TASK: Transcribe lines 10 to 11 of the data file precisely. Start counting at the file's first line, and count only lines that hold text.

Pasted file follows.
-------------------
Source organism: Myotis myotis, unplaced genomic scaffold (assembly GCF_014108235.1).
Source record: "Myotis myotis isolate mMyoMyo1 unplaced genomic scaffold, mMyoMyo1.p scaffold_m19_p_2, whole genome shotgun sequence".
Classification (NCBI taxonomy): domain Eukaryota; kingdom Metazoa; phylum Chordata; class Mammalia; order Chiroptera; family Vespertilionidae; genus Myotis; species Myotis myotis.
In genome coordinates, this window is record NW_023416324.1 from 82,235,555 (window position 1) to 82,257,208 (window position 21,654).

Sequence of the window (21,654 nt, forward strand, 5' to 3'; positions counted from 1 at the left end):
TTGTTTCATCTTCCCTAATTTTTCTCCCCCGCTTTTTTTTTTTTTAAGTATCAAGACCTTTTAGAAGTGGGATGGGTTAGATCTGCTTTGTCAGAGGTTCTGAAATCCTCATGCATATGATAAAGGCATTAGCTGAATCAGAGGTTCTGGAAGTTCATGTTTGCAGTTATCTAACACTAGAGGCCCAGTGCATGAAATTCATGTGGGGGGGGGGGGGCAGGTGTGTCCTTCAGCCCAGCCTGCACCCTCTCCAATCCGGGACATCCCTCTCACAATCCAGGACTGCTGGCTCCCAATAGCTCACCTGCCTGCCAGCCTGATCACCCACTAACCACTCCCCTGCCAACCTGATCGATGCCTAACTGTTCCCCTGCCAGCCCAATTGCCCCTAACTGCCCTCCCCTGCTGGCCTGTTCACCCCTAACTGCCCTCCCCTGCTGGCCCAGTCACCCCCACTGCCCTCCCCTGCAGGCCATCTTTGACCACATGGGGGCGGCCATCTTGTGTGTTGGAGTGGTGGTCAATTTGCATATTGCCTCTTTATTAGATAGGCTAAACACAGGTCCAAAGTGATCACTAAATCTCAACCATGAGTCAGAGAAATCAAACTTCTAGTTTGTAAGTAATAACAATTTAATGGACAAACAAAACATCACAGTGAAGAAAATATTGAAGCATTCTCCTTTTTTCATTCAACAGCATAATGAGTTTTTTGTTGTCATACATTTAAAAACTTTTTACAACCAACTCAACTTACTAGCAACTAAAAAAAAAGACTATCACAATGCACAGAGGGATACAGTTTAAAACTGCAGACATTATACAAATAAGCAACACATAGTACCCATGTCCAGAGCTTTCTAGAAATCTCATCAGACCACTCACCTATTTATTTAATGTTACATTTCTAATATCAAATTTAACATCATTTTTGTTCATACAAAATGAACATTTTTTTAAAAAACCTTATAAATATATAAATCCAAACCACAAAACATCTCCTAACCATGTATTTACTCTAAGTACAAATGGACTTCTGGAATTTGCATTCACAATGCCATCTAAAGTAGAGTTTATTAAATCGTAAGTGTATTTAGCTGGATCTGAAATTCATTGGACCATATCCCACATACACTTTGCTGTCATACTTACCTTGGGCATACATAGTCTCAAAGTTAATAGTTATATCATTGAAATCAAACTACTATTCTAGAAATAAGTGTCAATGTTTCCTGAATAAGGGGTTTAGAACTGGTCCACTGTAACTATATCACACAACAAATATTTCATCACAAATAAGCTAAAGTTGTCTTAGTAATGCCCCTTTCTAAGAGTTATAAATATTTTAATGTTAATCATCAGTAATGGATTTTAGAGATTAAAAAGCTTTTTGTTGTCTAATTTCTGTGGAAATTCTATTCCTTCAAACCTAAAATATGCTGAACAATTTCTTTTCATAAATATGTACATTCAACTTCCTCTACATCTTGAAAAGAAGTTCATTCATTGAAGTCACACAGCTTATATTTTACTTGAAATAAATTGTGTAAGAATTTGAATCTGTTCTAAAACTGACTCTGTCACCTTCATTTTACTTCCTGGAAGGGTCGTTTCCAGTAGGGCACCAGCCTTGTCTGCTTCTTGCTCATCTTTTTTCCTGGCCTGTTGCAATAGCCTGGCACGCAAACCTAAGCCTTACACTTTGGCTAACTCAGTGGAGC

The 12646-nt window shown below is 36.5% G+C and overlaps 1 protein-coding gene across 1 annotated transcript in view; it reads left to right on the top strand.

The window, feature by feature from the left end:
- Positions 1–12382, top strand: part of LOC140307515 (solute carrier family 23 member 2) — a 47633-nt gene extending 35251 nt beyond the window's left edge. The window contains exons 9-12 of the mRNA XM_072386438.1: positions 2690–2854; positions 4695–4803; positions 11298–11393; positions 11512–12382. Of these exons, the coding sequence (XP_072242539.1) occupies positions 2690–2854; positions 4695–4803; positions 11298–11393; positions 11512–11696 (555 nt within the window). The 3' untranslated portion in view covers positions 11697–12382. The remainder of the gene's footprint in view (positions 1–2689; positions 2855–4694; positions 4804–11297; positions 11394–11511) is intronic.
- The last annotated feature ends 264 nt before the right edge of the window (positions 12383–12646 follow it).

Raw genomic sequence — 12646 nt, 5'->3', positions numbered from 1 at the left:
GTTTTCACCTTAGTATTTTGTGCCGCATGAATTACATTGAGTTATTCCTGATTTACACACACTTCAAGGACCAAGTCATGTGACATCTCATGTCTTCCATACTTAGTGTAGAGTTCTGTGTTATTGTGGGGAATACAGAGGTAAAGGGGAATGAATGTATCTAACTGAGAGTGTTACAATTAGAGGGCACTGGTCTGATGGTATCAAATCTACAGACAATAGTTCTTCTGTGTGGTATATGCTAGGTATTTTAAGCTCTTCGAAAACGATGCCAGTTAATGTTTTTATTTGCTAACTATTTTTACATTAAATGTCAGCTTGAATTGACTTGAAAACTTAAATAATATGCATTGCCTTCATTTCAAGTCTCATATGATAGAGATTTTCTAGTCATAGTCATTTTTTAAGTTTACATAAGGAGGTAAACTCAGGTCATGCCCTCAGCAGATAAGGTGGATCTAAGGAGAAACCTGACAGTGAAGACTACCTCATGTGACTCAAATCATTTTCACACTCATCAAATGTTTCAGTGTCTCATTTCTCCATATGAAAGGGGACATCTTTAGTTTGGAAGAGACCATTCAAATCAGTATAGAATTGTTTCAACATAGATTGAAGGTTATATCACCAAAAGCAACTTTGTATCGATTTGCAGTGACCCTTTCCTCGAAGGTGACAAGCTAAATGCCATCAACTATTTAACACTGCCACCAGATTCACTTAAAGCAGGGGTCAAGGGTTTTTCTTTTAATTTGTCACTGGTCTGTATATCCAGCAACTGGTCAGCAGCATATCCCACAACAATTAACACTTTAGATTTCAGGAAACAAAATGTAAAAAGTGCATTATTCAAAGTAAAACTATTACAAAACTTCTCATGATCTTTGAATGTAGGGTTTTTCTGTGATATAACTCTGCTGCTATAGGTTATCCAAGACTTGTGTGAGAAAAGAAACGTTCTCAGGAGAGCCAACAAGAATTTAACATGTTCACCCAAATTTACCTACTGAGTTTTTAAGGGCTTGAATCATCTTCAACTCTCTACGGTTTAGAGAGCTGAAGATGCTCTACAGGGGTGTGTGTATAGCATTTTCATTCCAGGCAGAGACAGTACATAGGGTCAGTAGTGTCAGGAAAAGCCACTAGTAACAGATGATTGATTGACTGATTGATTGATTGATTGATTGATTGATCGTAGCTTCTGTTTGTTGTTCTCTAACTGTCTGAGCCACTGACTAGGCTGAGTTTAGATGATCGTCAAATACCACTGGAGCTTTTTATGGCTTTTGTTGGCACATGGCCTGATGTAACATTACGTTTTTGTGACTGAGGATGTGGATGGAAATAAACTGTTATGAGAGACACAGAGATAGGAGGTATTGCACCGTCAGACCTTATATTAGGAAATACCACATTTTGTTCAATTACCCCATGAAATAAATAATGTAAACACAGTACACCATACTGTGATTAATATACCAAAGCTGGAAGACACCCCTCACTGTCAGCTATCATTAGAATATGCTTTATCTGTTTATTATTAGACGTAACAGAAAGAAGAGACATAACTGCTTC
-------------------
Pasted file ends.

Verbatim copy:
- The last annotated feature ends 264 nt before the right edge of the window (positions 12383–12646 follow it).

Raw genomic sequence — 12646 nt, 5'->3', positions numbered from 1 at the left: